Tutorial #2: Creating a map with Illustrator

Hi readers! My next post involves something quite simple that is really useful in our daily lives, especially when we are lost in a city! Whether it is finding metro stations, restaurants, shops etc, maps are the most useful form of aid for direction. In this post I will show you the steps to make a map of your own, this way you can help your friends find the way to all your house parties. This tutorial was originally taken from Spoon Graphics.

Step 1: Open a new file (I chose 1000×1000 pixels) and proceed to make a line (hold shift to keep it straight!) with the Line Segment Tool (L). Make the stroke thick enough that it looks nice and visible.

Step 2: Now select your line and press command + F, this will duplicate your line right where it is so you won’t see it until you change the settings. Make your new line white and set the stroke to a lower width than the first one. It should look like the image above.

Step 3: As the image above describes, you will select all of your object and go to Window > Brushes.

A new window will pop up and show you the pre-set brushes. Go as directed in the image above and click on New Brush…

Make sure the settings are the same as the ones shown above, then press ok!

Step 4: You will repeat steps 1-3 but now choosing different colors, as to differentiate the roads. Keep in mind to make some thinner to separate the small roads from the main roads too. Note: I changed the color of my main road from blue to purple, because it looked better to me, so play around with the color scheme! Make it appealing.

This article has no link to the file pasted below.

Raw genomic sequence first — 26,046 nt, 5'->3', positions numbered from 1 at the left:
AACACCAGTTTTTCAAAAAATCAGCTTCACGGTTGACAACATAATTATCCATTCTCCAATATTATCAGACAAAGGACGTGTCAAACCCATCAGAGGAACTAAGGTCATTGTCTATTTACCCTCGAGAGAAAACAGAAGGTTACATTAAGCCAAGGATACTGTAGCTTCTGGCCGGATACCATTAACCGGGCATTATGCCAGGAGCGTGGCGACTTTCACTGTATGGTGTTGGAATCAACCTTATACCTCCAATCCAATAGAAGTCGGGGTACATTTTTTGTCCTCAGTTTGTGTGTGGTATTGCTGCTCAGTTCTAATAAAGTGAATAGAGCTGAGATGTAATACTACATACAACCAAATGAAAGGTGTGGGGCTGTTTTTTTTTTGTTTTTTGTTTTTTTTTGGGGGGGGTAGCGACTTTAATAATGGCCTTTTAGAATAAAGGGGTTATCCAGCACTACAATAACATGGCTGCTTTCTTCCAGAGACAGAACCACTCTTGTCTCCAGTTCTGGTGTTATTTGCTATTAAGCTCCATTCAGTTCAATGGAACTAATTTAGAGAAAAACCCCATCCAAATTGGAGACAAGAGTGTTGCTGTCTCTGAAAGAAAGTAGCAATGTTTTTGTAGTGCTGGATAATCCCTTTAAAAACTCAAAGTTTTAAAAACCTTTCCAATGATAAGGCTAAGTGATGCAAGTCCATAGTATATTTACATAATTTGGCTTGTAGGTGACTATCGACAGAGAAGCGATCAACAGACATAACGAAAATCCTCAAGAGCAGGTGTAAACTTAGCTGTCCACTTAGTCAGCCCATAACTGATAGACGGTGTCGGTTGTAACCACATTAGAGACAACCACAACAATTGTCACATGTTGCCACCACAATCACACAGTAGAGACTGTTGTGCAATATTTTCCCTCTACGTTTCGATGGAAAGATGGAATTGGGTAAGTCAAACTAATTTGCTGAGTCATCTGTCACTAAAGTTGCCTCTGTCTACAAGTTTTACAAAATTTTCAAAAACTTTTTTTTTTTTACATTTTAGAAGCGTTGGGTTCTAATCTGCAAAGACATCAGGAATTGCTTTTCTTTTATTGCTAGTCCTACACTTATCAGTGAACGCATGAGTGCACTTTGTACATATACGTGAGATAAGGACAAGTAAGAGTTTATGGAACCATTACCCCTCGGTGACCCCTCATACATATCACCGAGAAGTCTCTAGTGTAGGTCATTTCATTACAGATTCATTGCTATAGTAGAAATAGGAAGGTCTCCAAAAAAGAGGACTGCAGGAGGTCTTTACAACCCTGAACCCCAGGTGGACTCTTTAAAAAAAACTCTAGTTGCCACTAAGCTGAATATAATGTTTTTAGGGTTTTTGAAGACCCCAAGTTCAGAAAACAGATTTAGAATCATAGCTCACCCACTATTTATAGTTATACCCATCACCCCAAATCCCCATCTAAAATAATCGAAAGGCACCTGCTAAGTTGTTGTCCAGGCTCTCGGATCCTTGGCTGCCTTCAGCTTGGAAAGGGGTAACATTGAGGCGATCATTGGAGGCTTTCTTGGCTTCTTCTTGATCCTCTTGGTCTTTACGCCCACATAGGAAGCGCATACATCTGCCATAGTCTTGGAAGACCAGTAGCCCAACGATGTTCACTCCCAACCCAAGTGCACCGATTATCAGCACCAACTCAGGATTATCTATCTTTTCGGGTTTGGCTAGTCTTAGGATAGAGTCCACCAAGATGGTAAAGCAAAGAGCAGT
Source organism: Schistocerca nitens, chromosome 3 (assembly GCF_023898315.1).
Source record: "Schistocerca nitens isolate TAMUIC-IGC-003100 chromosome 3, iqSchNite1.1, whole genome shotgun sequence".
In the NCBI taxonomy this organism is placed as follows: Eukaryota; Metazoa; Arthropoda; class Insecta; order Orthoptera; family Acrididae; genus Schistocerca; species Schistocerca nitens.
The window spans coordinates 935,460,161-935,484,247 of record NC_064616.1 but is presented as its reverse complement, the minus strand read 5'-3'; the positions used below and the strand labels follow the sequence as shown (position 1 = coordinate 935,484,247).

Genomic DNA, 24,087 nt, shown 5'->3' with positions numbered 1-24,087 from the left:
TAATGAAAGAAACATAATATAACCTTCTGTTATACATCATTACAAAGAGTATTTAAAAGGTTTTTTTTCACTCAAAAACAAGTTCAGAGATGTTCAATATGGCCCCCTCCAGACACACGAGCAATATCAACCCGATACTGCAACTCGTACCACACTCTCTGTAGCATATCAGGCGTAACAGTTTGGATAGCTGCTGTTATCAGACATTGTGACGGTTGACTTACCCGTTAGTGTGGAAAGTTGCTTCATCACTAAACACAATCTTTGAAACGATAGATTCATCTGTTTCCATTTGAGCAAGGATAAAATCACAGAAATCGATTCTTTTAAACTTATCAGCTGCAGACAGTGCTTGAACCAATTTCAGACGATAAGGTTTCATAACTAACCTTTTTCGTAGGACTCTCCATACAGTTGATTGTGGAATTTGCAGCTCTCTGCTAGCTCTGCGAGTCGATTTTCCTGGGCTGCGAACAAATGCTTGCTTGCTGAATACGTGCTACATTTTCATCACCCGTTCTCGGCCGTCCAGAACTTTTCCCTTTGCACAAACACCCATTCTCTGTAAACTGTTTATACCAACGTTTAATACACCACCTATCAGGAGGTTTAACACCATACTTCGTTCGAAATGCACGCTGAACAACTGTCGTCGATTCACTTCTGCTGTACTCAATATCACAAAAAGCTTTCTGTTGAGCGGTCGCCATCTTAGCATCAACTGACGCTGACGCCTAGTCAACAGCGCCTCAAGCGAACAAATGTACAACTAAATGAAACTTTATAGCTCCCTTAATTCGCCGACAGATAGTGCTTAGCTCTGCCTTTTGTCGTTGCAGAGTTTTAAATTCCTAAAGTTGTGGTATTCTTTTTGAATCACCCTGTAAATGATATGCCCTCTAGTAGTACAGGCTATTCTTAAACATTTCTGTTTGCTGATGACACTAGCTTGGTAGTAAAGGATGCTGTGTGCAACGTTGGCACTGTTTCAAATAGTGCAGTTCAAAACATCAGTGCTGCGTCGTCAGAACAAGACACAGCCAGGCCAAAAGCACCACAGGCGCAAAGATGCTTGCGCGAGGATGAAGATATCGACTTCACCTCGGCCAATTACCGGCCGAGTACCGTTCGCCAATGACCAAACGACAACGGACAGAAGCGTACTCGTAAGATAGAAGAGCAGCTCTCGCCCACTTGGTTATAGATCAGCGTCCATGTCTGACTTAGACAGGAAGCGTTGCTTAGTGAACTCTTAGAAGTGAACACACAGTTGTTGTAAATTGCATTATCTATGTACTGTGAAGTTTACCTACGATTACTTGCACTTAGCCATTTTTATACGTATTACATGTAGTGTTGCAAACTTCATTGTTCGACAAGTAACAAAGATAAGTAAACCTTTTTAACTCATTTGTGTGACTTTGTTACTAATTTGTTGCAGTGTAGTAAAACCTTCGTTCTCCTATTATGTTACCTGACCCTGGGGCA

ALSO: Notice that I now have circles of the same colors as the respective roads right? These will be the markers of important stops, like bus or metro stops. You can do these by choosing the circle tool and have them with fill and stroke colors that match those of your roads. You don’t need to make these into brushes, just have them available so you can copy and paste them around the map.

Step 5: So now work on a blank space on your file, make a lined square with no fill and press command + 2 in order to lock it, so it won’t move around and bother while we place the roads. Now begin by making a curvy line with the pen tool (P). Select the whole thing and then click on the road brush of your choice.

Step 6: Now simply select your line, and click on the road brush of your choice on the brushes tab. I chose the main road.

Step 7: Now indicate the stop with the circles we created before. Also, it’s good to write the road name and stop number/name for better understanding of your map.

Step 8: I followed steps 5 and 6 once more but with my secondary road. Because the main road should always be on front. I right-clicked my second road and arranged so that it’d be sent back, as shown in the image above.

Step 9: Repeat steps 5 and 6 again, now indicating the smaller roads, and you’ll have something like this image. Looking nice huh? Also, don’t worry if the lines are over the square, we will get rid of them in the next step.

 Step 10: Okay, so to get rid of all of those unnecessary lines, I first unlocked our outlying square (command + 2), and copy pasted another square in the same position. Then selected everything with command + A, and followed to click Object > Clipping Mask > Make. 

Ta-da! Easy right? Do not hesitate to ask any questions/problems that you may have. Thank you for reading!

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